Swap Space

Swap Space

Swap Basics

The traditional (read: older) rule of thumb was to have a swap space at least the size of physical RAM, if not twice as large. However, you also need to consider growth. If you expect to increase your RAM in the future, you should consider that when you set how much space you are going to use for swap. RAM just slides into your system; increasing swap may require reinstalling the operating system, particularly if you have an older version of Linux. (perhaps a very old version)

So, how much do you assign to swap? Good question. In general, I still support the suggestion is twice as much as RAM. This is the “good reason” I mentioned for having more swap than physical RAM. Creating a large swap space is easier to do it now and waste the space than to reinstall later. Another good reason is when you have more than one user running graphical applications. In this case, then even setting swap to two times RAM is reasonable. If all the space is taken up on the primary hard disk, you can add a hard disk and use the swap command to add additional swap space.

The key factor is how many applications you will run and what kind of applications. You need to consider the behavior of the application. If you are doing work with some kind of graphics (i.e. graphic design, ray tracing, and so forth), then you might need to conside more swap. If you have a lot of users on your system, you might want more swap, as well.

Keep also in mind that accessing swap is slower than accessing RAM. You might want to consider adding more RAM. I have a co-worker who has 3 GB of RAM in his system as he does a lot of graphical work and it is an extreme burden on his system to be constantly swapping in and out. He never gets close to using all of his RAM, so he does not need a large swap space.

Versions of the Linux kernel prior to 2.4.10 “liked” to have at least twice as much swap as RAM. However, with the newer kernels, this is no longer true.

One important thing to consider is what happens when the system runs out of memory. Being out of memory (OOM) is a dangerous thing and can cause the whole system to come to a stand-still or even crash. Within the Linux memory management functions is something called an “OOM killer” which will stop (or kill) processes when the system runs out of memory. The problem is that currently (August 2006), processes are killed “blindly”. That is, without regard to their importance. In general, the system calculates how “bad” the process is longer a process runs and the more memory it uses, the greater the chance is that it will be killed. (For details look at the file /usr/src/linux/mm/oom_kill.c).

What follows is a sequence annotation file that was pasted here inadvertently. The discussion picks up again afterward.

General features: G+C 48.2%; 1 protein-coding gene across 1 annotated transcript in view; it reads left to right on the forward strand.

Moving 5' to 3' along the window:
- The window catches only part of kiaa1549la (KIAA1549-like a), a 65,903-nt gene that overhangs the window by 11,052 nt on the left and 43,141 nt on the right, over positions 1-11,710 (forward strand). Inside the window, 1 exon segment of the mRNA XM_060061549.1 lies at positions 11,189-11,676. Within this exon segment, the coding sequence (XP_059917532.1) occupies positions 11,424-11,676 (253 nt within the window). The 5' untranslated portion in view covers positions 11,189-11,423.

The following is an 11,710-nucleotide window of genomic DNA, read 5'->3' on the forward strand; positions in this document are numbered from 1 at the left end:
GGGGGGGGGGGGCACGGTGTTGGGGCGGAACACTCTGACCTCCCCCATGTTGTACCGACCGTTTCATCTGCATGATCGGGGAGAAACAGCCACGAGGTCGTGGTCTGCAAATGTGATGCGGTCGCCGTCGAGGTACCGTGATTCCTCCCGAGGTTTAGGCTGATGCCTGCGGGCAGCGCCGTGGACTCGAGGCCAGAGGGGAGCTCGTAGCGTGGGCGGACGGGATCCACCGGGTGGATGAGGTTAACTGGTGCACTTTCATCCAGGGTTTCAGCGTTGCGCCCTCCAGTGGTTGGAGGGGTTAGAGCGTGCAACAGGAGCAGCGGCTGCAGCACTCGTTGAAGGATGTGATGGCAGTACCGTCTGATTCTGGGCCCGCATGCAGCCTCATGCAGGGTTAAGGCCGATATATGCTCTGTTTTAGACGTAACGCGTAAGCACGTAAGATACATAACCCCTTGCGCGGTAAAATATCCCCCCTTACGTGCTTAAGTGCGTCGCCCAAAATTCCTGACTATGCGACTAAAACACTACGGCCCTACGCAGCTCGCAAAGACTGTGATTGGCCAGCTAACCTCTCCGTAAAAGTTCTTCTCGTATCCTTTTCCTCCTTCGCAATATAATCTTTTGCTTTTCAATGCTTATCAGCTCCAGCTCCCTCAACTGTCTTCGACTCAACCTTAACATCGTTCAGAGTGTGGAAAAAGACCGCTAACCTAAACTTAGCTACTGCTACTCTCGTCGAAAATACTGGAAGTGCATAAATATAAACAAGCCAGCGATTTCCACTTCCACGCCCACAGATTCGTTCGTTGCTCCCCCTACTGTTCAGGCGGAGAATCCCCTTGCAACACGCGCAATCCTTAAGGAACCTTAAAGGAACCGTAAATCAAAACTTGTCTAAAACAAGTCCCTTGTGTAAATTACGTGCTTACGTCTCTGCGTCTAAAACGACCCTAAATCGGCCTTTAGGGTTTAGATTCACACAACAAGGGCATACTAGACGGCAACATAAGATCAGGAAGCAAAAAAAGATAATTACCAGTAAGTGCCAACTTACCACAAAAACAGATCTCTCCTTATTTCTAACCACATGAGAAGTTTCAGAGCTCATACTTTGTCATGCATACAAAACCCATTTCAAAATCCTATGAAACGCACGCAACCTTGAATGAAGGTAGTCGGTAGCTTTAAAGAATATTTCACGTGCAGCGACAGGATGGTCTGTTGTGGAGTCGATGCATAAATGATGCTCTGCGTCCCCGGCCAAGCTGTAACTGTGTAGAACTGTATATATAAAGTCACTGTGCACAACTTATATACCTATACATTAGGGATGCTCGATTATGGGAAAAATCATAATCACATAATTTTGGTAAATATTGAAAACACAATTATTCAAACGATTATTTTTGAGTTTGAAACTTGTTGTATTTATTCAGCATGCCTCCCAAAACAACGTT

The biggest problem is that it arbitrary. That is a program could be running correctly, not causing any problems, but it just runs a lot and uses a lot of RAM. Imagine if this was an database. The argument whether the database should be killed or the whole system stops is philosophical, so we won’t go into it here. With 40 GB being a small hard disk today, allocating 1 GB swap (i.e. 2.5%) for peice of mind is not a bad idea.

You also need to keep in mind that swapping takes up system resources. The time to access the hard disk is hundreds of times slower than the time to access RAM. Therefore, if speed is an important consideration, you should think about having enough RAM so you don’t swap. The maximum size of your swap space depends on your hardware architecture and more recent kernels on the i386 can have swap partitions that are as large as 2Gb and you can have as many as 8 different swap partitions if you have kernel older than 2.4.10. Later versions support up to 32 swap spaces.

Note that I said swap spaces and not just swap device or swap partition. Linux allows you to create a swap file. Like any other file, a swap file exists on your filesystem and takes up space. The advantage is that you can add a swap file at any time, provided you have the space on the hard disk. You don’t need to to repartition your hard disk or even reboot.

There are two different swap versions (or formats). Kernels prior 2.4 supports only version 0 swap spaces. Versions later than Linux 2.1.117 support version 0 and version swap. However, Linux 2.6 only supports version 1. Therefore you need to be careful when upgrading. The mkswap command can format in either format. See the mkswap for more details.

Another change with the 2.4.10 kernel is that the swap spaces can be up to 64 Gb in size. Note, however, that with some Linux distributions, the mkswap command can only create swap devices that are 2GB or smaller.

Managing Swap

In many cases, once the system is installed, you never have to think about swap again. However, when you start using your system more actively, add new software, and so on, you will probably find that you should at least take a look at your current swap usage.

Linux provides a number of tools to monitor swap. The easiest is the free command, which gives you a quick overview of the memory usage. You can also use the top which can provide an self-updating view of your system, including memory usage by process, users on the system, and so forth. Also the /proc/swaps and /proc/meminfo files contain information about memory usage on your system.

Linux also provides tools to manage your swap space. You can add and remove spaces as you need to, as well as turn them on and off, even while they are being used.

To create a file to be used as swap, you need to first create the file. This is most easily done with the dd command. To create a 65 Mb file, you might have this command (from the the mkswap man-page):